Pro football is back in full swing this week, and New Yorkers like me can take comfort during COVID-19 that the Jets and Giants both appear fully prepared to have awful seasons. Yes, life during the pandemic is getting back to some state of normal.
Also on a roll is the NFL Players Association, or NFPLA, namely, its unique program to provide the members of its union with qualified financial advisers. Now 20 years old, the NFLPA adviser program for the past few years has been steadily increasing the professionalism and depth of choice available, which is a most welcome development for all players, from stars to backups.
The NFLPA’s vetting process had to change and improve; in 2013, the Financial Industry Regulatory Authority Inc. barred an NFLPA approved adviser, Jeff Rubin, for recommending to 31 NFL players that they invest in a casino project that led to losses of $43 million. Big-name players, including Plaxico Burress, Santonio Holmes, and Terrell Owens, were reportedly involved.
Football players are a unique bunch when it comes to their finances; they have a higher rate of bankruptcy than their compatriots who play professional baseball, basketball and hockey for a living. Their careers are shorter, they get paid less and, if they divorce after ending their careers, they often wind up paying alimony based on past, not current, earnings.
Add in the free-spending lifestyles of some players, and the financial planning picture is potentially a disaster.
That means the roughly 2,000 players in the union need the extra layers of financial protection the NFLPA adviser program has recently embraced.
Individual financial advisers must submit a detailed application and agree to an extensive background investigation, which searches for any criminal convictions or civil judgments, and meet other various requirements.
“All these modifications that the players association is undertaking are to
protect the players from fraud and from being taken advantage by unqualified or under-qualified financial advisers or sports agents,” said Jordan Waxman, an adviser in the program and managing partner at Nucleus Advisors, which has $2.5 billion in assets and counts pro athletes as clients.
“When our players requested for us to create a financial adviser program 20 years ago our mission was to provide an additional avenue and layer of protection to help in navigating their unique financial situation as professional athletes,” wrote Dana Shuler, the NFLPA’s Co-Senior Director of Player Affairs and head of the financial adviser program, in an email. “Our recent enhancements of the program include expanded resources, increased educational opportunities and the inclusion of reputable institutions.”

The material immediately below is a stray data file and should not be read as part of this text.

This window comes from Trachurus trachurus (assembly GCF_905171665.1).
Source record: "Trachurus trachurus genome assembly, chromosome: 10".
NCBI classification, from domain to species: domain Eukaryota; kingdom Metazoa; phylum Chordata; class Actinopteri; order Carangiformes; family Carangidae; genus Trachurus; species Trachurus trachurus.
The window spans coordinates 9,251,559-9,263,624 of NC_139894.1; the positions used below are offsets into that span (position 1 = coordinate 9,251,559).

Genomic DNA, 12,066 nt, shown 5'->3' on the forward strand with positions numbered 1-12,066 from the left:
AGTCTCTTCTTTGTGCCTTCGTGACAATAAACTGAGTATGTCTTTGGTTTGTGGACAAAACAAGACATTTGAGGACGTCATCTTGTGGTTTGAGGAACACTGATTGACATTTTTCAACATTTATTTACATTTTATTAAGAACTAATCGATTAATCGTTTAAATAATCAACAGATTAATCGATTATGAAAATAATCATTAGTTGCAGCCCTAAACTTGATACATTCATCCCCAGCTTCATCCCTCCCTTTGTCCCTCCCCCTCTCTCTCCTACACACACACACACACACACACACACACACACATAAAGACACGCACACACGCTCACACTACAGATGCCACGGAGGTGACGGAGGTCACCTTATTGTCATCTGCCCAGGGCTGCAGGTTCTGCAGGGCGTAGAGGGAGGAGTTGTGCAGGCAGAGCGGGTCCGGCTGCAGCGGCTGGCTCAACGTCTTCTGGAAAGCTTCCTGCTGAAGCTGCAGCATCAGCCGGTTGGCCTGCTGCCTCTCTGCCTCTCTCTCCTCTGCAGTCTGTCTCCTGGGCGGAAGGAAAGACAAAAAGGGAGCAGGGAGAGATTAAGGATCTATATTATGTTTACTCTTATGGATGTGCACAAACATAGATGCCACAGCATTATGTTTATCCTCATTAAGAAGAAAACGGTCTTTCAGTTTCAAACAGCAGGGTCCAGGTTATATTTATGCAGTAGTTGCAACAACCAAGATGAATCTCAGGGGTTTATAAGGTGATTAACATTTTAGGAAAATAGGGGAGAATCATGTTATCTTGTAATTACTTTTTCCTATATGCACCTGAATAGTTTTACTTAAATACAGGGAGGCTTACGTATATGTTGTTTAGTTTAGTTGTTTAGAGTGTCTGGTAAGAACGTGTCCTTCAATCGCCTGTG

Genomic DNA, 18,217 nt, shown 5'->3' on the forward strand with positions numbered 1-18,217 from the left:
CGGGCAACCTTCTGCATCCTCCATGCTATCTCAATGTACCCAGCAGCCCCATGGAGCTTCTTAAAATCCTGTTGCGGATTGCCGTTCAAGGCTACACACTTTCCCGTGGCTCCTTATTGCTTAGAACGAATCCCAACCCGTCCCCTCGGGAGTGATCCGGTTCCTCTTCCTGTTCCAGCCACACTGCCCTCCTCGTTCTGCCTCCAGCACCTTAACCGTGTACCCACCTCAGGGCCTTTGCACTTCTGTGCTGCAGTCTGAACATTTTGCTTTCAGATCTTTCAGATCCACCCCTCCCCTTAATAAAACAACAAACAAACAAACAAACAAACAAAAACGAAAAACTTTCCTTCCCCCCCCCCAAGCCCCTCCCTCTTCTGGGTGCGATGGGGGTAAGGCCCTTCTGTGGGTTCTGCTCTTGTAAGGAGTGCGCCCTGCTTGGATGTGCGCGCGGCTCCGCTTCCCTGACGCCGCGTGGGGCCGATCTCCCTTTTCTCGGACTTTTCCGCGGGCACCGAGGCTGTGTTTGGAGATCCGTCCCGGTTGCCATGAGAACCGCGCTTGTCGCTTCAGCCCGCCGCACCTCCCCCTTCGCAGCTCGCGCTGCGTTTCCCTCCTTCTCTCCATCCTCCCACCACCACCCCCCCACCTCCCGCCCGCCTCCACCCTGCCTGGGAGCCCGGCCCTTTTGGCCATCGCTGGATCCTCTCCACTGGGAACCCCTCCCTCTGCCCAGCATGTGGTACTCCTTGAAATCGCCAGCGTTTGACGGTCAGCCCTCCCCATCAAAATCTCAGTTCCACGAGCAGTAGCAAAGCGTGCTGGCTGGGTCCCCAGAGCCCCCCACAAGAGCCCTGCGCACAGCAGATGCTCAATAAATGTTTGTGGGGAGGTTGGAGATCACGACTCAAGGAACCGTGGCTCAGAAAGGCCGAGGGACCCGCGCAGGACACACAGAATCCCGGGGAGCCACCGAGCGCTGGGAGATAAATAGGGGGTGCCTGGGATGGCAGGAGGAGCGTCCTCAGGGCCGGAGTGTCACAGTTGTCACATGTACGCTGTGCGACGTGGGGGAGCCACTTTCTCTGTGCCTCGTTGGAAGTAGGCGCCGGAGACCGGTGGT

And the timing for tightening up the program could not be more fortuitous. The stock market has rebounded strongly after hitting the skids and dropping 35% earlier this year; in times of intense volatility, investors are particularly vulnerable to fly-by-night investment schemes.
Professional athletes, with their quick riches and lack of financial sophistication, are particularly vulnerable targets. After the financial crisis of 2008, several NFL players found themselves ensnared in alleged Ponzi schemes or legal battles over failed investments.
Most notable perhaps was former Denver Broncos quarterback John Elway, who in 2010 revealed that he and his business partner gave $15 million to a hedge fund manager who was later accused of running a Ponzi scheme.
The group in the past has focused on screening individual advisers and their practices; in the past 12 months, it has started adding institutions, including Goldman Sachs and Morgan Stanley, as approved choices for the players. About 150 advisers currently receive the OK of the NFLPA.
Adding to the improvement in the program to select a financial adviser, a few years ago the group added a requirement that at least one employee per firm must have the Certified Financial Planner designation or have passed the Chartered Financial Analyst series of exams. The NFLPA has also increased insurance requirements to include fidelity bonding, or protection against advisers who commit fraud.
Large institutions like Goldman Sachs and Morgan Stanley add stability and ballast to the NFLPA’s financial adviser program because they protect clients in more ways than sheer competency and reach.
If a client owns way too much of an investment that tanks or an adviser turns out to be dirty, it is much easier for a client — think of an NFL rookie — to get some money back through a complaint with industry arbitration overseen by the Financial Industry Regulatory Authority Inc.
Compare that to filing a lawsuit or Finra arbitration complaint against an adviser who hangs a shingle with a small firm or a self-owned advisory practice. If there is malfeasance by an adviser who does not have the backing of a large institution, there is almost no way for an investor like a retired football star to get any of his money back.
Let’s hope that these modifications at the NFLPA’s financial adviser program mean that those advisers do better, for this season and in the long run, than the Jets and the Giants. The players deserve better than that.
As our second lead editor, Cindy Hamilton covers health, fitness and other wellness topics. She is also instrumental in making sure the content on the site is clear and accurate for our readers. Cindy received a BA and an MA from NYU.